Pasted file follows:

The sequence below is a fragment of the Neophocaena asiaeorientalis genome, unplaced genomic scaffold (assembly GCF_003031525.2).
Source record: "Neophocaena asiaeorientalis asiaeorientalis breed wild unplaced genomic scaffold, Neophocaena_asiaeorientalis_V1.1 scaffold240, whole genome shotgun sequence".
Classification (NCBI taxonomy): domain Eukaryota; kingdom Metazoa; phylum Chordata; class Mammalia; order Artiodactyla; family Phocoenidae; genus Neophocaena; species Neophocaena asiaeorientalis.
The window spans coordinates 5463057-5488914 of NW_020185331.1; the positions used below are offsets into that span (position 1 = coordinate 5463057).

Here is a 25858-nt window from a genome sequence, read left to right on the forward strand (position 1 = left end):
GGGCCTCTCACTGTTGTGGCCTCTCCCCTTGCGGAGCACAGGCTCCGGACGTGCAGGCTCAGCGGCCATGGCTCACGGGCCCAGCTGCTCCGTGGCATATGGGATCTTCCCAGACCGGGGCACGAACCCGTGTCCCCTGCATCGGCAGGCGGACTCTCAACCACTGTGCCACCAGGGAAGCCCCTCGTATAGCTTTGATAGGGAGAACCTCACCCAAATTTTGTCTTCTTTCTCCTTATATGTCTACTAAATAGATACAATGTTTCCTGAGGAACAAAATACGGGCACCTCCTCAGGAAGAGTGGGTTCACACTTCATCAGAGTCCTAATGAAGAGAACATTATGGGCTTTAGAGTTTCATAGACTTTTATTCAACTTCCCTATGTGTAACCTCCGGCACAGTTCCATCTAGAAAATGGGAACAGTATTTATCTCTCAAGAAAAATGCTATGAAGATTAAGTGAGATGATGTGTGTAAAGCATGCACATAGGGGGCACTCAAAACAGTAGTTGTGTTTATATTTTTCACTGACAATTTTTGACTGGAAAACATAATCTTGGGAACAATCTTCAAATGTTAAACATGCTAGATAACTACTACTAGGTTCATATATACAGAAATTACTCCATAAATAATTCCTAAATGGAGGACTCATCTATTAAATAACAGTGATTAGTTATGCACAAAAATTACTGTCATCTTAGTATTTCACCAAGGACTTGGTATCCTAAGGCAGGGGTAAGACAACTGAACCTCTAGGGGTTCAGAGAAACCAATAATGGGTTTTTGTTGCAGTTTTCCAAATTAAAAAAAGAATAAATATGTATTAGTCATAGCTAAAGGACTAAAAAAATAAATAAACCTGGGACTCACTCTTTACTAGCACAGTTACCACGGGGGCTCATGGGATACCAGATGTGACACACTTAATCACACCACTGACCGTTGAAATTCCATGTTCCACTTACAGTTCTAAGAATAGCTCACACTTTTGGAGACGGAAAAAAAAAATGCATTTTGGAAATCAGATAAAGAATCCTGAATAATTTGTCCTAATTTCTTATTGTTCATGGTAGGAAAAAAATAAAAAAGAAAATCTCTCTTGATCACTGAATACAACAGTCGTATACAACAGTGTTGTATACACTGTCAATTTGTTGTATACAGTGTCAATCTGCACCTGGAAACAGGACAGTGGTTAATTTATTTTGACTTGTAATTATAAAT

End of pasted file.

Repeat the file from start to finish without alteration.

The sequence below is a fragment of the Neophocaena asiaeorientalis genome, unplaced genomic scaffold (assembly GCF_003031525.2).
Source record: "Neophocaena asiaeorientalis asiaeorientalis breed wild unplaced genomic scaffold, Neophocaena_asiaeorientalis_V1.1 scaffold240, whole genome shotgun sequence".
Classification (NCBI taxonomy): domain Eukaryota; kingdom Metazoa; phylum Chordata; class Mammalia; order Artiodactyla; family Phocoenidae; genus Neophocaena; species Neophocaena asiaeorientalis.
The window spans coordinates 5463057-5488914 of NW_020185331.1; the positions used below are offsets into that span (position 1 = coordinate 5463057).

Here is a 25858-nt window from a genome sequence, read left to right on the forward strand (position 1 = left end):
GGGCCTCTCACTGTTGTGGCCTCTCCCCTTGCGGAGCACAGGCTCCGGACGTGCAGGCTCAGCGGCCATGGCTCACGGGCCCAGCTGCTCCGTGGCATATGGGATCTTCCCAGACCGGGGCACGAACCCGTGTCCCCTGCATCGGCAGGCGGACTCTCAACCACTGTGCCACCAGGGAAGCCCCTCGTATAGCTTTGATAGGGAGAACCTCACCCAAATTTTGTCTTCTTTCTCCTTATATGTCTACTAAATAGATACAATGTTTCCTGAGGAACAAAATACGGGCACCTCCTCAGGAAGAGTGGGTTCACACTTCATCAGAGTCCTAATGAAGAGAACATTATGGGCTTTAGAGTTTCATAGACTTTTATTCAACTTCCCTATGTGTAACCTCCGGCACAGTTCCATCTAGAAAATGGGAACAGTATTTATCTCTCAAGAAAAATGCTATGAAGATTAAGTGAGATGATGTGTGTAAAGCATGCACATAGGGGGCACTCAAAACAGTAGTTGTGTTTATATTTTTCACTGACAATTTTTGACTGGAAAACATAATCTTGGGAACAATCTTCAAATGTTAAACATGCTAGATAACTACTACTAGGTTCATATATACAGAAATTACTCCATAAATAATTCCTAAATGGAGGACTCATCTATTAAATAACAGTGATTAGTTATGCACAAAAATTACTGTCATCTTAGTATTTCACCAAGGACTTGGTATCCTAAGGCAGGGGTAAGACAACTGAACCTCTAGGGGTTCAGAGAAACCAATAATGGGTTTTTGTTGCAGTTTTCCAAATTAAAAAAAGAATAAATATGTATTAGTCATAGCTAAAGGACTAAAAAAATAAATAAACCTGGGACTCACTCTTTACTAGCACAGTTACCACGGGGGCTCATGGGATACCAGATGTGACACACTTAATCACACCACTGACCGTTGAAATTCCATGTTCCACTTACAGTTCTAAGAATAGCTCACACTTTTGGAGACGGAAAAAAAAAATGCATTTTGGAAATCAGATAAAGAATCCTGAATAATTTGTCCTAATTTCTTATTGTTCATGGTAGGAAAAAAATAAAAAAGAAAATCTCTCTTGATCACTGAATACAACAGTCGTATACAACAGTGTTGTATACACTGTCAATTTGTTGTATACAGTGTCAATCTGCACCTGGAAACAGGACAGTGGTTAATTTATTTTGACTTGTAATTATAAAT